The Consumer Financial Protection Bureau and the Maryland Attorney General took action against two of the top mega banks, Wells Fargo (WFC) and JPMorgan Chase (JPM), for an illegal marketing services kickback scheme they participated in with Genuine Title, a now-defunct title company.
The CFPB and Maryland also took action against former Wells Fargo employee Todd Cohen and his wife, Elaine Oliphant Cohen, for their involvement.
According to the bureau, Genuine Title gave the banks’ loan officers cash, marketing materials and consumer information in exchange for business referrals.
As a result, Wells Fargo would be required to pay $24 million in civil penalties, JPMorgan would be required to pay $600,000 in civil penalties, along with $11.1 million in redress to consumers whose loans were involved in this scheme.
Additionally, Cohen and Oliphant Cohen will have to pay a $30,000 penalty.
“These banks allowed their loan officers to focus on their own illegal financial gain rather than on treating consumers fairly. Our action today to address these practices should serve as a warning for all those in the mortgage market,” said CFPB Director Richard Cordray.
“Homeowners were steered toward this title company, not because they were the best or most affordable, but because they were providing kickbacks to loan officers who referred consumers to them,” said Maryland Attorney General Brian Frosh. “This type of quid pro quo arrangement is illegal, and it’s unfair to other businesses that play by the rules.
Genuine Title was a Maryland-based title company that offered real-estate-closing services from 2005 until it went out of business in April 2014.
As part of the scheme, the title company offered loan officers valuable services to increase the amount of loan business that was generated.
In return, the banks’ loan officers would increase Genuine Title’s profits by referring homebuyers to the company for closing services.
This scheme violated the Real Estate Settlement Procedures Act, which prohibits giving a “fee, kickback, or thing of value” in exchange for a referral of business related to a real-estate-settlement service.
There was another financial institution that also participated in the scheme with Genuine Title, but based on the institution’s behavior, the CFPB has resolved that investigation without an enforcement action, consistent with the CFPB’s Bulletin on Responsible Business Conduct. The CFPB did not name the bank.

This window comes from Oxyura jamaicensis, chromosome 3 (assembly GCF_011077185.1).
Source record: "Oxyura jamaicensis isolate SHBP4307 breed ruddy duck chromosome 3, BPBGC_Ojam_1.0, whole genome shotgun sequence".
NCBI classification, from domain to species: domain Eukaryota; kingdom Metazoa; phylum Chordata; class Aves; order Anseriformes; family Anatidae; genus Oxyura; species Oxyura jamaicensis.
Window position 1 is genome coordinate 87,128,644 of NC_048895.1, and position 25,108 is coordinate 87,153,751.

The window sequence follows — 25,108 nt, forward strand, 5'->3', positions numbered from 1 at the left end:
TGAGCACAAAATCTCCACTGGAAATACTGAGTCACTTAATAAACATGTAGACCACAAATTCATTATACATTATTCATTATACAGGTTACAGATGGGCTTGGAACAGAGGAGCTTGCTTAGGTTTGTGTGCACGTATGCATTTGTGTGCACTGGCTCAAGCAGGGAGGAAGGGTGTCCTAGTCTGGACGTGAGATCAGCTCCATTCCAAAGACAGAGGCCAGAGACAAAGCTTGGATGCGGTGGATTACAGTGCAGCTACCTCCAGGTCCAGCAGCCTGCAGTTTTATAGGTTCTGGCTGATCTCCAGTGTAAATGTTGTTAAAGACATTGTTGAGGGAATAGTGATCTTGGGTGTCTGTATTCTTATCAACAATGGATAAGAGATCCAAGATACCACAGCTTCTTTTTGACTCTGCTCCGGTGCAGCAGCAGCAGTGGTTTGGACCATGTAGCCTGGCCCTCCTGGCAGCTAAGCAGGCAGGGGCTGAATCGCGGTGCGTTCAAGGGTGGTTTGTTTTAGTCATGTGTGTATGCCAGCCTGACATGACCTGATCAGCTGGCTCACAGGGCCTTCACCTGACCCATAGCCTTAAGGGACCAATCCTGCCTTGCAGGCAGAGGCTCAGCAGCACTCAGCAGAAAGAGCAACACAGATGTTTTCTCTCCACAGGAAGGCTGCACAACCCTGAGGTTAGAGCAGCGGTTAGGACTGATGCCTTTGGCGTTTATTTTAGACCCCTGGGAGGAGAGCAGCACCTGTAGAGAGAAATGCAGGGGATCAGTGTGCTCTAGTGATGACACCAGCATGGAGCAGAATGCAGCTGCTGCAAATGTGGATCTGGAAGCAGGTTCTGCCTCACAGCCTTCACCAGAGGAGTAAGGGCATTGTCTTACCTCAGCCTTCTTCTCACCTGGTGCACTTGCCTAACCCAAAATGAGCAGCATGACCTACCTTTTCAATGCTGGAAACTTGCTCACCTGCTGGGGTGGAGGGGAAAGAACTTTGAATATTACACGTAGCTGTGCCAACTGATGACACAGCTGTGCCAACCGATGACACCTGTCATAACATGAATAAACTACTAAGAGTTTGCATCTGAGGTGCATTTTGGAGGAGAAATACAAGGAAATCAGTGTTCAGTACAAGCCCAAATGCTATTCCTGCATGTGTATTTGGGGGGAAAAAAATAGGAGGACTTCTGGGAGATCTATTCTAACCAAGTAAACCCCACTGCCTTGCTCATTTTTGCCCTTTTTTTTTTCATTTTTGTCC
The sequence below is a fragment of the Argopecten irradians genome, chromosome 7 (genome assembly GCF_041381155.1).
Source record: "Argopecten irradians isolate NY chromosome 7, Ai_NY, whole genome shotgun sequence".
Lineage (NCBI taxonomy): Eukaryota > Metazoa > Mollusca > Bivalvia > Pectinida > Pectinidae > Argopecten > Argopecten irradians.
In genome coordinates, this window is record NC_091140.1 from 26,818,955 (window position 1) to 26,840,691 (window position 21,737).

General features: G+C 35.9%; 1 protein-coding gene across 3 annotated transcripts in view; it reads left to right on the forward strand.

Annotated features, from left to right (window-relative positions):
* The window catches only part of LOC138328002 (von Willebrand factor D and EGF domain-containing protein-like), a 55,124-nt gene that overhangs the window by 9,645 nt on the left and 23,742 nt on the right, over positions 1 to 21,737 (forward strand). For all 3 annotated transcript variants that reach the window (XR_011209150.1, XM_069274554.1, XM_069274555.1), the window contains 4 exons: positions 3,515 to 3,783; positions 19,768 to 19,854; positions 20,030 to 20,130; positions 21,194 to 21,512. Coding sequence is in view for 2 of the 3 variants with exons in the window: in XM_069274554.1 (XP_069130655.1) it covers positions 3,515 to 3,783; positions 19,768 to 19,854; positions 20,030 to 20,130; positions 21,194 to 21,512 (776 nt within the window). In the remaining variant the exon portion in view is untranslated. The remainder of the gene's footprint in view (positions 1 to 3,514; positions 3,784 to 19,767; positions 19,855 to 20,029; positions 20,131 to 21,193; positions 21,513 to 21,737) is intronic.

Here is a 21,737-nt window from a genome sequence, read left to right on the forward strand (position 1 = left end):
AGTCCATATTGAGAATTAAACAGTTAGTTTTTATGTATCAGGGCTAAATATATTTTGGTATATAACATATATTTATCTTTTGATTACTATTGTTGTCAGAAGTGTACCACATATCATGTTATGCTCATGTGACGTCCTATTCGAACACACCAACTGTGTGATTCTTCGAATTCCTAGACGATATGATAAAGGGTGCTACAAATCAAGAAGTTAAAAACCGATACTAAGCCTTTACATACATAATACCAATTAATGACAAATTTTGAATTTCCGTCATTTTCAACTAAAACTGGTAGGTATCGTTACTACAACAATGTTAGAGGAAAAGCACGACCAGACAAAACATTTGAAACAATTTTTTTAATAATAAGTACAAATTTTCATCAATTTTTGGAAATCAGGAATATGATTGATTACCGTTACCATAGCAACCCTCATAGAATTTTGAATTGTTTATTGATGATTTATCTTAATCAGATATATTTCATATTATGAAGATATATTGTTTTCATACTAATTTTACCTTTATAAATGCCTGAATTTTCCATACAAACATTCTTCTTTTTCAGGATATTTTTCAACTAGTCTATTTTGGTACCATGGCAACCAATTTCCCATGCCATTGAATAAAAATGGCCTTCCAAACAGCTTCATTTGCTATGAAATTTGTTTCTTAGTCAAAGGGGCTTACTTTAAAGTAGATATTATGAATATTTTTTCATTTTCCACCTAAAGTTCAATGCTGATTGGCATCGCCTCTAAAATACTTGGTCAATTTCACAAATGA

The unnamed bank self-identified the problematic practices and terminated the loan officers involved, unlike Wells Fargo and JPMorgan Chase.
The investigation identified more than 100 Wells Fargo loan officers in at least 18 branches, largely in Maryland and Virginia, who participated in this scheme. The bureau alleges that these loan officers referred thousands of loans to Genuine Title over the course of the scheme.
Under the proposed consent order filed today, Wells Fargo would be required to pay $10.8 million in redress and $24 million in civil penalties. The bureau also filed an administrative consent order against Wells Fargo prohibiting future violations.
Wells Fargo employed Todd Cohen as a loan officer from April 2009 through August 2010. The bureau alleges that, while at Wells Fargo, Cohen not only received marketing materials, he also took substantial cash payments in exchange for referrals.
Under the proposal, Cohen and Oliphant Cohen would be required to pay a civil penalty of $30,000, and Cohen would be banned from participation in the mortgage industry for two years.
“Wells Fargo holds its team members to the highest ethical standards and does not tolerate improper activities or failure to comply with rules, regulations or company policies. We have fully cooperated with the CFPB in this matter and have taken strong corrective action, including terminating team members who were involved and enhancing our procedures to provide greater oversight and monitoring of both the process and our team members,” said Vickee Adams, vice president of WFHM External Communications.
The Bureau alleges that at least six Chase loan officers in three different branches in Maryland, Virginia, and New York were involved. These officers referred settlement business to Genuine Title on almost 200 loans.
Under the proposed consent order filed today, Chase would pay approximately $300,000 in redress and $600,000 in civil penalties. Additionally, the CFPB also filed an administrative consent order against Chase prohibiting future violations.
“We are fully committed to ensuring that our mortgage bankers comply with all legal and regulatory requirements. These former employees clearly violated our policies, procedures and training,” said Jason Lobo, vice president and head of external communications with Chase Mortgage Banking.
[CORRECTION: An earlier version of this story reflected the CFPB’s comment that Wells Fargo would be required to pay $11.1 million in redress. This version reflects their correction]